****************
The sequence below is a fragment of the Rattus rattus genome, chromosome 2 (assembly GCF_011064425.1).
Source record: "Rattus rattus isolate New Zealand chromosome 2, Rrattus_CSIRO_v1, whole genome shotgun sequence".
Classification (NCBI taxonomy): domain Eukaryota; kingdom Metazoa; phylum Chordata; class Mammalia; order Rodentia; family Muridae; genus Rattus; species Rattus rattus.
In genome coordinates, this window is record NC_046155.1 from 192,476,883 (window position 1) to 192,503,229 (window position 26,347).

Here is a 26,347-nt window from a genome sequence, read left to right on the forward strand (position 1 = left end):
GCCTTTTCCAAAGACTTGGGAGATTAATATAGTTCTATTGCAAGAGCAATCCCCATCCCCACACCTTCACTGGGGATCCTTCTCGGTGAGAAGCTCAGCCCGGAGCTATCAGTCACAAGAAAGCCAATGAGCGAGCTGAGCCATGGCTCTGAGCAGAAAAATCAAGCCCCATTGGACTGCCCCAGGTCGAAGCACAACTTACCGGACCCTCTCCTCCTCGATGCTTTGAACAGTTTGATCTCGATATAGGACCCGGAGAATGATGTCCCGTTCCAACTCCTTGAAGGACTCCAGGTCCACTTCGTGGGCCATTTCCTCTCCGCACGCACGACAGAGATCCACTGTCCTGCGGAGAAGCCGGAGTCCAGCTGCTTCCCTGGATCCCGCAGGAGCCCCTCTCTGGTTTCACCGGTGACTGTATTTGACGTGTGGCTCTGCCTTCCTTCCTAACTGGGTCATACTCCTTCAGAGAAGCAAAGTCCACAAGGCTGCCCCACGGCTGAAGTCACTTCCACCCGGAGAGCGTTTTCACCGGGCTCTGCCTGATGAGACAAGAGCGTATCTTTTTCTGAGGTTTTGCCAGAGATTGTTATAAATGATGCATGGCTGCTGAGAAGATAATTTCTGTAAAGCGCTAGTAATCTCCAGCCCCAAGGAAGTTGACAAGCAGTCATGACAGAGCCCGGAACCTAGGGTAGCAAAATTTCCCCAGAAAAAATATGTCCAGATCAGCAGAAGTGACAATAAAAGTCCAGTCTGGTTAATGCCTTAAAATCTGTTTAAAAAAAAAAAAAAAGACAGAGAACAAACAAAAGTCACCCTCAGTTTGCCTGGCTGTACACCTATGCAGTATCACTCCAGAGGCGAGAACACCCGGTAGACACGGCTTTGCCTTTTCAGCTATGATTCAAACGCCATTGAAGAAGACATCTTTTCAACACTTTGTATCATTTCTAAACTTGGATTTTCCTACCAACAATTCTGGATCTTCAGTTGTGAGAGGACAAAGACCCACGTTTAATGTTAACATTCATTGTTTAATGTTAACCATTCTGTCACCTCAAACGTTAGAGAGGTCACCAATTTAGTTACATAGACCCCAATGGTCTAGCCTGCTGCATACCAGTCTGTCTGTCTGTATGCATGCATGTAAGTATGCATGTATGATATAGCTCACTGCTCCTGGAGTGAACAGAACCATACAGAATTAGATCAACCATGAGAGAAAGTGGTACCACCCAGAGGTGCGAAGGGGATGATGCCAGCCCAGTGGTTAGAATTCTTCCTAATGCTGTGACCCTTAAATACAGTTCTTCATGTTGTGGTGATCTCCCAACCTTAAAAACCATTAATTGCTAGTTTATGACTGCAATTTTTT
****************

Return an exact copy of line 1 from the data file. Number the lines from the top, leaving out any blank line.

The sequence below is a fragment of the Rattus rattus genome, chromosome 2 (assembly GCF_011064425.1).